Lengthy gaps between blog posts, infrequent web page updates, abandoned social media channels. A common problem without a content plan.
A plan doesn’t guarantee success anymore than a checklist ensures you complete all your tasks in a day. But, there is good reason that checklists are a revered organizational tool and manifesto. Because they work. Implementing a checklist or editorial calendar will ensure your content gets on track.
Writing regular content is hard. Especially if it is one of many tasks that fall on your shoulders. However, constructing an editorial calendar will add the organizational element you need to take you down the path to success.
An Editorial Calendar is a Living Document
A defined plan will at times require altering due to an important new topic or unexpected event. With flexibility in mind, build a one year plan. But focus on the next three months. Plug in stories that you know will occur at certain times of the year, like news from an important trade show, a new product release or charity event. Revisiting your editorial calendar quarterly will allow you to effectively develop topics and provide contributors (even if that is only you) enough time to write the material.
The publication date is your written goal for everyone to see. It commits you to delivering on the date you define. It also helps you organize your content in a way that fits your needs and resources.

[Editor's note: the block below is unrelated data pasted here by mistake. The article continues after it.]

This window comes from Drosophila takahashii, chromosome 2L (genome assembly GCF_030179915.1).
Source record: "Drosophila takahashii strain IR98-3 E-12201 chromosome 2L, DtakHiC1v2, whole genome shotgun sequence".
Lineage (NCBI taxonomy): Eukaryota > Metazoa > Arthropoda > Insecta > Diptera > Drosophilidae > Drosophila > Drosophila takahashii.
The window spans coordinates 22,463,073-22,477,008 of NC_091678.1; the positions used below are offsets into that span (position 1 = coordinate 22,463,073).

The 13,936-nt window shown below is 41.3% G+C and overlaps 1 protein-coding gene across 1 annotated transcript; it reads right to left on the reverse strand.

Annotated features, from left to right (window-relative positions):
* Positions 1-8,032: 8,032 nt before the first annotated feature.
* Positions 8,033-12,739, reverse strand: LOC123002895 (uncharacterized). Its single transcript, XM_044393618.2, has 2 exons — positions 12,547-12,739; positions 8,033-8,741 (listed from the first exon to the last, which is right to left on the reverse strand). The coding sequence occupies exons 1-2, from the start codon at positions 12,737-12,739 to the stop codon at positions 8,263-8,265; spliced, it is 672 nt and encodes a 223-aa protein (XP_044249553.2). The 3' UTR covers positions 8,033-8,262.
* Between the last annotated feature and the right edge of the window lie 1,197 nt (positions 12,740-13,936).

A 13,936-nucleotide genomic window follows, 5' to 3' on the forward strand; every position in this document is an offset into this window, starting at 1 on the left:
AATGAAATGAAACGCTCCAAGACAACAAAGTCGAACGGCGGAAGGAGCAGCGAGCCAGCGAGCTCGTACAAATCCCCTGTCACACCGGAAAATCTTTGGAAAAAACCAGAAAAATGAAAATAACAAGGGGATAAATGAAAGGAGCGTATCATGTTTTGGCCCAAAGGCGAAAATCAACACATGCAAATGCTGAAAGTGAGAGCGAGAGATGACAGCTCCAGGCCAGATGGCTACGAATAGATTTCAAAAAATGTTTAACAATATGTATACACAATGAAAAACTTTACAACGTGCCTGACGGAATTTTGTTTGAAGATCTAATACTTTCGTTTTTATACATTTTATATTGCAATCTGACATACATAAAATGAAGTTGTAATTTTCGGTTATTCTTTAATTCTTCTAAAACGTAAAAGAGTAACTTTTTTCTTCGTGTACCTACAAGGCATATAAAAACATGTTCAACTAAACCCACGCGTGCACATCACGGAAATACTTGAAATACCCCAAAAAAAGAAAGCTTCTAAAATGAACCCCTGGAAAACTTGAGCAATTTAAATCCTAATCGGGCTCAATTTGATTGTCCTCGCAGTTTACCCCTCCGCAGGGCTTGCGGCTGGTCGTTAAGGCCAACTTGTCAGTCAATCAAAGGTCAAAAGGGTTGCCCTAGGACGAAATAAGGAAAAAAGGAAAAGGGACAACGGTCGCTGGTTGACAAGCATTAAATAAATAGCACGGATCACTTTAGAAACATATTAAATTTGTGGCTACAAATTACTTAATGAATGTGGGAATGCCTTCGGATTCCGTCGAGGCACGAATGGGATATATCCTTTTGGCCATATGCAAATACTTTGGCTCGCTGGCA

The great thing about content is the opportunity to repurpose into other areas. Considering each topic and how modifications or snippets could fit other channels will increase the effectiveness and reach of every article.
Writer, Subject Matter Expert or Research Source
Even if a contributor isn’t tasked with writing the entire article, determining who can assist is crucial. It identifies, in advance, where to get the information necessary to develop the content. Advancing the topic to the SME allows them to provide more thoughtful feedback. These steps greatly reduces your burden when a deadline is approaching.
Your content should target a phase of the purchasing funnel. From awareness and curiosity to identifying a problem, fixing the problem and validation. Developing topics that are relevant to each area will help keep your content focused on the breadth of challenges your customer’s face.
Regardless of the distribution channel, use your editorial calendar to define the keywords that both represent your content and your audience needs.
Linking Strategy & Complementary Content
You can bolster new posts or pages by linking it to content you have previously developed. A topic may also be an opportunity to provide a guest post or article. This creates greater publicity for you and creates backlinks that bolster your site authority.
Lastly, don’t forget that your content should have an approval process. At minimum you should get a second set of eyes to check for typos and ensure clarity. Build this into your plan.
Fresh content provides your audience with useful information. It builds your brand, guides prospects down the purchasing funnel and improves search results.. An editorial calendar will inspire you develop great content ideas and stick to your plan.
Contact InterEdge Marketing to learn more about how content strategy and development can impact your revenue.